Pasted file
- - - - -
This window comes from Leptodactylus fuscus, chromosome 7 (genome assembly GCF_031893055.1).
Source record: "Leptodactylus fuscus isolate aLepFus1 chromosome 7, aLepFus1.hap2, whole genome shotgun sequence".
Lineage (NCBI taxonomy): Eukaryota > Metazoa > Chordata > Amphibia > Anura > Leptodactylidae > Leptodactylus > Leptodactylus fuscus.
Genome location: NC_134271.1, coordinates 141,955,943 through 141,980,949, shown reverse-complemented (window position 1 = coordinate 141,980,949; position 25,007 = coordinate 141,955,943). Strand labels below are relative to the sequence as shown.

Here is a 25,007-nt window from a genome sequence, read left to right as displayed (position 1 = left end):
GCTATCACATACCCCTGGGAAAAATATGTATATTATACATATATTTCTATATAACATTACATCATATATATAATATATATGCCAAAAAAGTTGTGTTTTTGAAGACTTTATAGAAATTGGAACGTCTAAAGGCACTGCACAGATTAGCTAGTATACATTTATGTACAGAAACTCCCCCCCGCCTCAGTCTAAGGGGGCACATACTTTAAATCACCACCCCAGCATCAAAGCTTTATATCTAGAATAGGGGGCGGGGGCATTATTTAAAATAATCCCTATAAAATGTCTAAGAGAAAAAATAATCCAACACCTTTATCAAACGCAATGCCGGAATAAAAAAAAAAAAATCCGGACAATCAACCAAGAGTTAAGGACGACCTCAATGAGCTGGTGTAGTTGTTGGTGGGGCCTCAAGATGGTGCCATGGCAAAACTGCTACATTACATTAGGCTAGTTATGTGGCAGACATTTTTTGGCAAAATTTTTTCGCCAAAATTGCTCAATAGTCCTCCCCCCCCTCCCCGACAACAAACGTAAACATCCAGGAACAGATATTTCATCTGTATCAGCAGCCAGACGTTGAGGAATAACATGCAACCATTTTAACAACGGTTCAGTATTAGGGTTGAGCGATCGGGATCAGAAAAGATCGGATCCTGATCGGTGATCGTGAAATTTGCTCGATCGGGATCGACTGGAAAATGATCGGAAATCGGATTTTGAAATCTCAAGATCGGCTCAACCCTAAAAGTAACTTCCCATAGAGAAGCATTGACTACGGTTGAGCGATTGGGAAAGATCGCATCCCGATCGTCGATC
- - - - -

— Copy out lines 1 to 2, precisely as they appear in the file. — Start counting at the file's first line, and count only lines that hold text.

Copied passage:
This window comes from Leptodactylus fuscus, chromosome 7 (genome assembly GCF_031893055.1).
Source record: "Leptodactylus fuscus isolate aLepFus1 chromosome 7, aLepFus1.hap2, whole genome shotgun sequence".